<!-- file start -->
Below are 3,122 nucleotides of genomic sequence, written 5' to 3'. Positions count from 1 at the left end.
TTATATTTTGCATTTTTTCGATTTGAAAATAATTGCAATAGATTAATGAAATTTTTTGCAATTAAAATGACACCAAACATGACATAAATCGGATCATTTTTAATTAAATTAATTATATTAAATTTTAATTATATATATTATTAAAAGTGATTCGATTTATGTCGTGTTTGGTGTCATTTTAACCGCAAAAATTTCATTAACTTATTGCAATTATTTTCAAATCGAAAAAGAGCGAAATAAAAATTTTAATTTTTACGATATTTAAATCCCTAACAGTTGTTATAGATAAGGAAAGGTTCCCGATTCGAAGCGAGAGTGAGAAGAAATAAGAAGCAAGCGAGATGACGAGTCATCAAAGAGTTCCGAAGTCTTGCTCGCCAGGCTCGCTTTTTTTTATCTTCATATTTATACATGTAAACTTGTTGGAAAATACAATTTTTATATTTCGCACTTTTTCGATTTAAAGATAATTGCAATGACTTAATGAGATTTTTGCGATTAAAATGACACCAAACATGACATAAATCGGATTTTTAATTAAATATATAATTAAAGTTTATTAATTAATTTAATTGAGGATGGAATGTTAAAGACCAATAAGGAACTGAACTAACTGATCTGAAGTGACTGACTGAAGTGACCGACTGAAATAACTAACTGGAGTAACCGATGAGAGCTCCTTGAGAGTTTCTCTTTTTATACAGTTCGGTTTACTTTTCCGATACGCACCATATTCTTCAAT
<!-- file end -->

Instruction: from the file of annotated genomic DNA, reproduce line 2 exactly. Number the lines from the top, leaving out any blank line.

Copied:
TTATATTTTGCATTTTTTCGATTTGAAAATAATTGCAATAGATTAATGAAATTTTTTGCAATTAAAATGACACCAAACATGACATAAATCGGATCATTTTTAATTAAATTAATTATATTAAATTTTAATTATATATATTATTAAAAGTGATTCGATTTATGTCGTGTTTGGTGTCATTTTAACCGCAAAAATTTCATTAACTTATTGCAATTATTTTCAAATCGAAAAAGAGCGAAATAAAAATTTTAATTTTTACGATATTTAAATCCCTAACAGTTGTTATAGATAAGGAAAGGTTCCCGATTCGAAGCGAGAGTGAGAAGAAATAAGAAGCAAGCGAGATGACGAGTCATCAAAGAGTTCCGAAGTCTTGCTCGCCAGGCTCGCTTTTTTTTATCTTCATATTTATACATGTAAACTTGTTGGAAAATACAATTTTTATATTTCGCACTTTTTCGATTTAAAGATAATTGCAATGACTTAATGAGATTTTTGCGATTAAAATGACACCAAACATGACATAAATCGGATTTTTAATTAAATATATAATTAAAGTTTATTAATTAATTTAATTGAGGATGGAATGTTAAAGACCAATAAGGAACTGAACTAACTGATCTGAAGTGACTGACTGAAGTGACCGACTGAAATAACTAACTGGAGTAACCGATGAGAGCTCCTTGAGAGTTTCTCTTTTTATACAGTTCGGTTTACTTTTCCGATACGCACCATATTCTTCAAT